My biggest memory of the day I skydived for The Big Issue Foundation, and the memory that will always stay with me, was weirdly the 5 minutes before I jumped out of the plane. We had climbed steadily to just under 13,000 feet and the instructor at the front of the plane looked back at us and did the ‘5 minute’ shout and hand at us all, and the instructors to which we were attached to all nodded back like professionals. I looked at my girlfriend who all of sudden had shredded her nervousness in to smiling back at me whilst I took some big deep breaths and memorised my actions for when we were about to jump.
It was simple, hands in, hands out and hands back in again – that’s all I had to remember to get the best out of the experience and the instructor said it would be easy. I looked out of the window; the patchwork of stamp sized fields was magnificent. We had a perfect day, the good weather allowed us to see 85 mile views; I noticed a reflection on the skyline to the left and couldn’t explain it. Stuart, my instructor, then informed me it was the Welsh coast line, so that was pretty mind-blowing. By this point my throat was dry with adrenaline; I was ready to go by that point and had managed to drive out my nerves into excitement.
The door opened and my heart was going really fast, I watched Hannah, my girlfriend’s sister, jump out of the plane. Then it was my turn, we shuffled to the door and I kept my eyes open to gather what I was about to witness. We hung out of the door and then it happened. I was falling in style and at the speed of 120mph. I kept my head up, stared out at the distance and took the whole experience in. I was skydiving!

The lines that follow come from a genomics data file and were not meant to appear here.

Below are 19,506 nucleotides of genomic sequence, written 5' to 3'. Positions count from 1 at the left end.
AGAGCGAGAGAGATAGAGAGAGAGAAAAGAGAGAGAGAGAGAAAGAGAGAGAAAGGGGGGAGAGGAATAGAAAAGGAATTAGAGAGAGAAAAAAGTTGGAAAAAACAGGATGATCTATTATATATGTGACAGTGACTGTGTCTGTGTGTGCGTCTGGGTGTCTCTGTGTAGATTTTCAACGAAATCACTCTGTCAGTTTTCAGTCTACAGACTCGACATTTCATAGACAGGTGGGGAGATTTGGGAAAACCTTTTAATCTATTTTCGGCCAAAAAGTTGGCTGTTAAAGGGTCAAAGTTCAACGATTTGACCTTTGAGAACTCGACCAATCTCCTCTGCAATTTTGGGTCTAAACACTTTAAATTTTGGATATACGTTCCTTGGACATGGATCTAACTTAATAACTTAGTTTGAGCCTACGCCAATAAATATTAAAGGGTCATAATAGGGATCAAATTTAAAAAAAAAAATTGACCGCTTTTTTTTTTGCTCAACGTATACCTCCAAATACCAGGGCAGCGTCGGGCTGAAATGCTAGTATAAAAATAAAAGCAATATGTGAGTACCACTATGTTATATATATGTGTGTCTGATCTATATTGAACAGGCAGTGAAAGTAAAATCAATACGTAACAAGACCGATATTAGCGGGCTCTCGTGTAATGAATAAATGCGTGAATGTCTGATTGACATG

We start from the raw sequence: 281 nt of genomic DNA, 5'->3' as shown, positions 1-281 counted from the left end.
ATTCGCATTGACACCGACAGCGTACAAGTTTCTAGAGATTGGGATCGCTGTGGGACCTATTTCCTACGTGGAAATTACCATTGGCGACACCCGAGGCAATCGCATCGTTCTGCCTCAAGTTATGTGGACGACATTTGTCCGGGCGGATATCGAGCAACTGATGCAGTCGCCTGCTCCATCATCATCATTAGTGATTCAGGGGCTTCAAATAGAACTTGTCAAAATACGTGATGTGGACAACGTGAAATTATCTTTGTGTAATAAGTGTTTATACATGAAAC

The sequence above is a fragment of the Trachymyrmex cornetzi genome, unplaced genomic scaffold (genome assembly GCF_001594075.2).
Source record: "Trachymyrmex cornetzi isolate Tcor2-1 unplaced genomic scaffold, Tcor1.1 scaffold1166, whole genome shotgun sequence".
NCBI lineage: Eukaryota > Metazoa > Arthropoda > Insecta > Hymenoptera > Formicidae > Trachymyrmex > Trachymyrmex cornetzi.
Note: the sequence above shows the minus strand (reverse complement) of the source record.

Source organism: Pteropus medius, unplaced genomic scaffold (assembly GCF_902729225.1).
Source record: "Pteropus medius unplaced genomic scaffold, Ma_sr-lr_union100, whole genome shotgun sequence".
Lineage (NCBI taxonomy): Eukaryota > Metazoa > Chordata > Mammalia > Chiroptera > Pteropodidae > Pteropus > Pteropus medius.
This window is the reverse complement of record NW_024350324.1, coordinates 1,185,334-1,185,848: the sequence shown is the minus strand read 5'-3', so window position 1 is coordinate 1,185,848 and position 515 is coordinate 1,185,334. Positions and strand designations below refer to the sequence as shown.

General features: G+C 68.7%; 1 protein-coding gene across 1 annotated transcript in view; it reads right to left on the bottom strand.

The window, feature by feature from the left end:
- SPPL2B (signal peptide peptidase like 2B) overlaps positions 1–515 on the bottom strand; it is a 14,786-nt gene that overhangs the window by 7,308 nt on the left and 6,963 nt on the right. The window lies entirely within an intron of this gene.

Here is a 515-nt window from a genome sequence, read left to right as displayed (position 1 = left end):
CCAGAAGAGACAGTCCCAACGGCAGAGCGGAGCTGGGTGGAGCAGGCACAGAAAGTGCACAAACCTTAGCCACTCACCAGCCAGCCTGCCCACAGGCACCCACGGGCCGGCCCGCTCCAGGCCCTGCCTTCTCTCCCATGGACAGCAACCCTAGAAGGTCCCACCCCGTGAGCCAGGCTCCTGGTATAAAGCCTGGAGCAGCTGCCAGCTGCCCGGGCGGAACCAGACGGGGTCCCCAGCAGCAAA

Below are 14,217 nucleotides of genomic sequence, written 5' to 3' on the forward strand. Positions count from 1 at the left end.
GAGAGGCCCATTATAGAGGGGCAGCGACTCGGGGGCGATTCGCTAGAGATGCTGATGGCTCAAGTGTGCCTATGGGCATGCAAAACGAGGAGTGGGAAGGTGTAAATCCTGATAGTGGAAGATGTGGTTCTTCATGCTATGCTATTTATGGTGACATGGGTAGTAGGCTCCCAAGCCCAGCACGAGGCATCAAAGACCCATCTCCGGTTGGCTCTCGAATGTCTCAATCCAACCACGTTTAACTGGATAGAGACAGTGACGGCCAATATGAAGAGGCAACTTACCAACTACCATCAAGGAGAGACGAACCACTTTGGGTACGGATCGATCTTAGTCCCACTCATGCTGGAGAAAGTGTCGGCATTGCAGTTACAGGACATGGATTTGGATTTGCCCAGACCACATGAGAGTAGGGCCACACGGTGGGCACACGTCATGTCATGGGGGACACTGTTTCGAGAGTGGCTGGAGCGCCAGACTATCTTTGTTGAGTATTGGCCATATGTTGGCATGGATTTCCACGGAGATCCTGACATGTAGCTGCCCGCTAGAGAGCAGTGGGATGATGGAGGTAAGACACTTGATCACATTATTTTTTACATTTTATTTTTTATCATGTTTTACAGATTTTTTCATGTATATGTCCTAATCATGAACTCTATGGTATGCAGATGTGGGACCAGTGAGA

The parachute opened and a silence of serenity hit me, I could see for miles and I felt literally on top of the world. I was allowed to steer for a bit too which was good fun.
We landed to friends and family cheering; I was bouncing all over the place. I then thought back to why I was doing it for The Big Issue Foundation, only 2 days before I had walked home and stopped at one of our vendor’s pitches who wished me good luck. He was working hard and earning, it felt like the right thing to do at the time as we said our goodbyes and a promise to catch up on the Monday to tell him how it went. I felt proud to raise money to continue to help our hardworking Big Issue vendors. Jumping out a plane, although it is a bit barmy, in hindsight it was completely worth it.